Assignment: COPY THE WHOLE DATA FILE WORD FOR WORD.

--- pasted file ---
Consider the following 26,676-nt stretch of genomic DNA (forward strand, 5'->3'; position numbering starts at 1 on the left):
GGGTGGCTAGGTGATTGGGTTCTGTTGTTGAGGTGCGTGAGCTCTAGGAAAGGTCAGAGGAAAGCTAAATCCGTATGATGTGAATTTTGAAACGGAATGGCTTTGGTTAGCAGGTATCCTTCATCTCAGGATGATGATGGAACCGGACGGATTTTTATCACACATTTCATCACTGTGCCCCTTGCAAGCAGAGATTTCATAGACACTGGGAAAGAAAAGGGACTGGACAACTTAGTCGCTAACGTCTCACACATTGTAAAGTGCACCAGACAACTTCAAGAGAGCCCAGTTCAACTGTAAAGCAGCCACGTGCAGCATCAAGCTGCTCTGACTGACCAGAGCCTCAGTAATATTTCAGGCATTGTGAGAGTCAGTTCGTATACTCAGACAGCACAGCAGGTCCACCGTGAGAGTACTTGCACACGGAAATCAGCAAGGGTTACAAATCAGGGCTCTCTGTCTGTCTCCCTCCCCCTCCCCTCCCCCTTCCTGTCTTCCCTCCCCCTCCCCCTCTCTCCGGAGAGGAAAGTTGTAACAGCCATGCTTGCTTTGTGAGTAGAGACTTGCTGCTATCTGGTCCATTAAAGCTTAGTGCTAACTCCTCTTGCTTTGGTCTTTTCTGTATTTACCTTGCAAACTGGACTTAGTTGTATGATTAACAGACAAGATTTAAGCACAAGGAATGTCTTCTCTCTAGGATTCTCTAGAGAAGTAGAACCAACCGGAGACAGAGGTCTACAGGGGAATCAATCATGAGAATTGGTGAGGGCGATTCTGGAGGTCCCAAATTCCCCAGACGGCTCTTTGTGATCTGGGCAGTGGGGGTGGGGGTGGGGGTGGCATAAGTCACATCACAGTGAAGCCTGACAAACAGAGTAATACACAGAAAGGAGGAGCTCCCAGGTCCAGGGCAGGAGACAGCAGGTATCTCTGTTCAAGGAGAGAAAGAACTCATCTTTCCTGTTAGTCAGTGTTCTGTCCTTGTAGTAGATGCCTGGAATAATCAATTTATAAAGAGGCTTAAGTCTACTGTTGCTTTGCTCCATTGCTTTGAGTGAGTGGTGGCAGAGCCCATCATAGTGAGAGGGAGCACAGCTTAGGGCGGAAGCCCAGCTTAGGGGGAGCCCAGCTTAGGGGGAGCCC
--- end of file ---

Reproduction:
Consider the following 26,676-nt stretch of genomic DNA (forward strand, 5'->3'; position numbering starts at 1 on the left):
GGGTGGCTAGGTGATTGGGTTCTGTTGTTGAGGTGCGTGAGCTCTAGGAAAGGTCAGAGGAAAGCTAAATCCGTATGATGTGAATTTTGAAACGGAATGGCTTTGGTTAGCAGGTATCCTTCATCTCAGGATGATGATGGAACCGGACGGATTTTTATCACACATTTCATCACTGTGCCCCTTGCAAGCAGAGATTTCATAGACACTGGGAAAGAAAAGGGACTGGACAACTTAGTCGCTAACGTCTCACACATTGTAAAGTGCACCAGACAACTTCAAGAGAGCCCAGTTCAACTGTAAAGCAGCCACGTGCAGCATCAAGCTGCTCTGACTGACCAGAGCCTCAGTAATATTTCAGGCATTGTGAGAGTCAGTTCGTATACTCAGACAGCACAGCAGGTCCACCGTGAGAGTACTTGCACACGGAAATCAGCAAGGGTTACAAATCAGGGCTCTCTGTCTGTCTCCCTCCCCCTCCCCTCCCCCTTCCTGTCTTCCCTCCCCCTCCCCCTCTCTCCGGAGAGGAAAGTTGTAACAGCCATGCTTGCTTTGTGAGTAGAGACTTGCTGCTATCTGGTCCATTAAAGCTTAGTGCTAACTCCTCTTGCTTTGGTCTTTTCTGTATTTACCTTGCAAACTGGACTTAGTTGTATGATTAACAGACAAGATTTAAGCACAAGGAATGTCTTCTCTCTAGGATTCTCTAGAGAAGTAGAACCAACCGGAGACAGAGGTCTACAGGGGAATCAATCATGAGAATTGGTGAGGGCGATTCTGGAGGTCCCAAATTCCCCAGACGGCTCTTTGTGATCTGGGCAGTGGGGGTGGGGGTGGGGGTGGCATAAGTCACATCACAGTGAAGCCTGACAAACAGAGTAATACACAGAAAGGAGGAGCTCCCAGGTCCAGGGCAGGAGACAGCAGGTATCTCTGTTCAAGGAGAGAAAGAACTCATCTTTCCTGTTAGTCAGTGTTCTGTCCTTGTAGTAGATGCCTGGAATAATCAATTTATAAAGAGGCTTAAGTCTACTGTTGCTTTGCTCCATTGCTTTGAGTGAGTGGTGGCAGAGCCCATCATAGTGAGAGGGAGCACAGCTTAGGGCGGAAGCCCAGCTTAGGGGGAGCCCAGCTTAGGGGGAGCCC